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Maine restaurant owners get creative to keep guests safe, warm

Restaurant owners say they need to stay open to financially stay afloat. To do that they need to find a way to keep guests safe and warm this winter.

PORTLAND, Maine — "Your dream is not a forever thing," Ilma Lopez, the co-owner of Chaval in Portland's West End neighborhood, said.

Like many small business owners, she's worried hers will not survive the pandemic. She's also concerned about keeping her staff safe. Her team consists of more than a dozen people and she said she feels a responsibility to keep them not only safe but also secure with a steady paycheck.

Lopez also wants to keep restaurant guests safe. With help from her parents, they constructed greenhouses that will be used for seating now and growing produce later.

"I don't want our team coming into a closed space," she explained.  "So we have the walkie talkie." 

The greenhouses have heat, windows open at the top and the sides, and they are sanitized and aired out between each reservation. 

Chaval was recently one of nine restaurants awarded a grant to cover the cost of construction. The grant was from the Federal Home Loan Bank of Boston, Norway Savings Bank, Coastal Enterprises, and Community Concepts.  

That grant is separate from the city of Portland's new Winter Business Sustainability Grant Program which launched Thursday to help keep jobs —offering grants of up to $10,000.

Meanwhile, people in Bangor seem to be enjoying heated igloos at Timber. Even though they cost thousands to set up, the restaurant's general manager, Suzanne Fletcher, says they're a hit and are here to stay.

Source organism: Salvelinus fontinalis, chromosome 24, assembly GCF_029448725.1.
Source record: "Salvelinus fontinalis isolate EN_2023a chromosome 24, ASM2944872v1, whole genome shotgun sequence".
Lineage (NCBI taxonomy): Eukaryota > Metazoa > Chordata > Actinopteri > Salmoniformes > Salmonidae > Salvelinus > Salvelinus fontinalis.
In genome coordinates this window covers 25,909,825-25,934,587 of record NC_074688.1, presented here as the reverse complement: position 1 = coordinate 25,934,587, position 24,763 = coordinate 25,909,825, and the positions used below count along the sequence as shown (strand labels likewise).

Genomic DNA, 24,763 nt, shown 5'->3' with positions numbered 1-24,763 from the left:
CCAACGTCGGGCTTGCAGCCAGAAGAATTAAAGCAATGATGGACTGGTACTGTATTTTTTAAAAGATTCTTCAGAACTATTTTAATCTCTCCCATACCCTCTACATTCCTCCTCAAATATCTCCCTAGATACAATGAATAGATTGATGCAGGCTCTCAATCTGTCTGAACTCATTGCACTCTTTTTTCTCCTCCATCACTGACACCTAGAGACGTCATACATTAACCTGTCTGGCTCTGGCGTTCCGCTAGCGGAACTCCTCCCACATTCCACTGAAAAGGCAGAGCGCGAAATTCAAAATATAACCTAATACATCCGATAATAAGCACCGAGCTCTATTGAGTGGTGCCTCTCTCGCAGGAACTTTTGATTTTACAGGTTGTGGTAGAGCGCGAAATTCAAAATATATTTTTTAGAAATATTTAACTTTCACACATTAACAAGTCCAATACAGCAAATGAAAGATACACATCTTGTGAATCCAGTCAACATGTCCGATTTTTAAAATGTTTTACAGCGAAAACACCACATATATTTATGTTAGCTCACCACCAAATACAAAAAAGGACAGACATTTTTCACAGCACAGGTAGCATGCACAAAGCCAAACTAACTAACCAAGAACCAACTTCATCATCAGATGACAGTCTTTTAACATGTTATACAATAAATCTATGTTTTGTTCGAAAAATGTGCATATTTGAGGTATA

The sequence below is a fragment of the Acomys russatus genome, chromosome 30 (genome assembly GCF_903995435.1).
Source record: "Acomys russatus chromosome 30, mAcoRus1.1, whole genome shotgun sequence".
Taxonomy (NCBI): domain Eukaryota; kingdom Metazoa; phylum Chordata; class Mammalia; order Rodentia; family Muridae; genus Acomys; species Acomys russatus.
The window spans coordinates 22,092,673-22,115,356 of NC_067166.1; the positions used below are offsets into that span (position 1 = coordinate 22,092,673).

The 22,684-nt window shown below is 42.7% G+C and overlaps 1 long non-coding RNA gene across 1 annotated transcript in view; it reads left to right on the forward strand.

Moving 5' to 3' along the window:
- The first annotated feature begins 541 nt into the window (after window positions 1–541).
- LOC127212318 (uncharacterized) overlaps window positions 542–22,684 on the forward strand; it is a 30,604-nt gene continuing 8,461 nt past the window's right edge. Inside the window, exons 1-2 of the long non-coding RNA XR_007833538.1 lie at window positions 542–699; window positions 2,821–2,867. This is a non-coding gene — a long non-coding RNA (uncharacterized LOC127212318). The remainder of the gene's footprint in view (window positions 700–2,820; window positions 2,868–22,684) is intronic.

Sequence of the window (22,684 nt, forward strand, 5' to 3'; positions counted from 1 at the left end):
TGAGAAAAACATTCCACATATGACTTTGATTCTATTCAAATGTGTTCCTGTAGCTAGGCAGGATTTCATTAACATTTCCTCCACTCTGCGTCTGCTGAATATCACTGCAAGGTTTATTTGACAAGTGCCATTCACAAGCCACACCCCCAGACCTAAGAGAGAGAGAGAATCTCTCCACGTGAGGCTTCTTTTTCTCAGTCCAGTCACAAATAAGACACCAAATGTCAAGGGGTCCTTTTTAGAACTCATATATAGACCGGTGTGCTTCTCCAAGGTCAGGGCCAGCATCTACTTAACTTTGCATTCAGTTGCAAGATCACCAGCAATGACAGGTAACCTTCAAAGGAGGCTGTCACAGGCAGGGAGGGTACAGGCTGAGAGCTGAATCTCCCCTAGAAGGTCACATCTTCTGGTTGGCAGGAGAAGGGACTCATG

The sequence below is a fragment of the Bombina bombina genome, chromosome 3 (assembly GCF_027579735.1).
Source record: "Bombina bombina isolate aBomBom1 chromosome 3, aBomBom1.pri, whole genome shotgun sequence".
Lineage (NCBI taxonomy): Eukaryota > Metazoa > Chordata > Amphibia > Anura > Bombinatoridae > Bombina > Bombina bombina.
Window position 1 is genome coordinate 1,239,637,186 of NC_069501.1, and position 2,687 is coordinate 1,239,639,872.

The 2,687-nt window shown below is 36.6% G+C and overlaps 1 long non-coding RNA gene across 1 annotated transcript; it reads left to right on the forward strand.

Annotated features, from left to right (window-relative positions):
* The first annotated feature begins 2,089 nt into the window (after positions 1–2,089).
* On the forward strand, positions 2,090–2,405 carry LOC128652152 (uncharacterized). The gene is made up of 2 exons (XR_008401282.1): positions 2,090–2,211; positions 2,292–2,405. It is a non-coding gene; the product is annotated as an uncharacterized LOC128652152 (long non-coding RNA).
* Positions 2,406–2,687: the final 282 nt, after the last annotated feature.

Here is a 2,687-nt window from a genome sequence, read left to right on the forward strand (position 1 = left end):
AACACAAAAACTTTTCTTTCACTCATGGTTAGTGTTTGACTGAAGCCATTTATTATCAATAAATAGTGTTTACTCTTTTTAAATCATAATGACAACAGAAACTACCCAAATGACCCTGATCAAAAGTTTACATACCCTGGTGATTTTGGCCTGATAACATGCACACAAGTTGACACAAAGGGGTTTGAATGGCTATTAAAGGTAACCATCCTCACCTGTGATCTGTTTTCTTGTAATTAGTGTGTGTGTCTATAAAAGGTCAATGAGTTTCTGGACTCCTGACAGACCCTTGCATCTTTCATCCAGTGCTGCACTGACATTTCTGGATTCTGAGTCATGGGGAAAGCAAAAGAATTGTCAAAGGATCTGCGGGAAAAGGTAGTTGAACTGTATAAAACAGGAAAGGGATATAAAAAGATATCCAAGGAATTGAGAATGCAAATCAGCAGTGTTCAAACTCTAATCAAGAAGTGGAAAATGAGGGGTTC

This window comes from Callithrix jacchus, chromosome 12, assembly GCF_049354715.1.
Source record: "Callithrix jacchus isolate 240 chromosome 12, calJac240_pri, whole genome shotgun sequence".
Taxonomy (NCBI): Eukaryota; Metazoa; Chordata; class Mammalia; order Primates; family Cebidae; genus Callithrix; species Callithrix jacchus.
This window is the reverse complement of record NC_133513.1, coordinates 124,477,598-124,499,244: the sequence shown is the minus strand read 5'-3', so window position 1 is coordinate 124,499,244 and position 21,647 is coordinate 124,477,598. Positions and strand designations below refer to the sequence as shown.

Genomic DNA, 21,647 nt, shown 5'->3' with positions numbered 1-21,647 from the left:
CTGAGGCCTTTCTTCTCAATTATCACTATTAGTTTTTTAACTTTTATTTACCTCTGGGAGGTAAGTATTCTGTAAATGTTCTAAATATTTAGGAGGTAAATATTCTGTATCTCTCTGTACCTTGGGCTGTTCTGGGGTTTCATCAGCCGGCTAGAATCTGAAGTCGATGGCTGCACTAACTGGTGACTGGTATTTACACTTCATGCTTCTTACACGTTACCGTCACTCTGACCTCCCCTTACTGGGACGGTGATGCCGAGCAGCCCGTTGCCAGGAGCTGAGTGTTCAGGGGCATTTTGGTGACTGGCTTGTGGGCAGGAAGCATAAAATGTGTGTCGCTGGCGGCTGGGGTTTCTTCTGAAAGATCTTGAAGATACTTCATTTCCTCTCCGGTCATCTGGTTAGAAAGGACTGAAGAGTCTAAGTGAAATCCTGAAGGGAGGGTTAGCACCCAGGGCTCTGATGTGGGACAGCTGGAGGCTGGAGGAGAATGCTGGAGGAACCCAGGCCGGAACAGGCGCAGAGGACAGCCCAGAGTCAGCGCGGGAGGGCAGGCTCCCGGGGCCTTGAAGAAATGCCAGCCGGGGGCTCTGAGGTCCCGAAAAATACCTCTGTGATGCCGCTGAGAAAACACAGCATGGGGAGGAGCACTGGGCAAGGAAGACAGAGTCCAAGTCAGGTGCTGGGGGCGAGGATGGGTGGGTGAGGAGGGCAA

"[The dining option] definitely helps the revenue and keep us where we need to be," she said.

There are also igloos outside the Quarry Tap Room in Hallowell. The owners say they may purchase more but are hesitant to see what happens in the months ahead.

In Kennebunk, ice shacks are being used for small groups to eat at Batson River Brewing.

"A rainy day would just tank us so having these to get through these months of cold and snow are really big," Amy Caramanate, food and beverage director at Batson River Brewing, said.

To avoid as much contact as possible with staff, they're using a flag system.

No matter where you try to dine in Maine these days, you're likely going to need a reservation ahead of time. And in a time when things can change fast, be aware of any cancellation policies.

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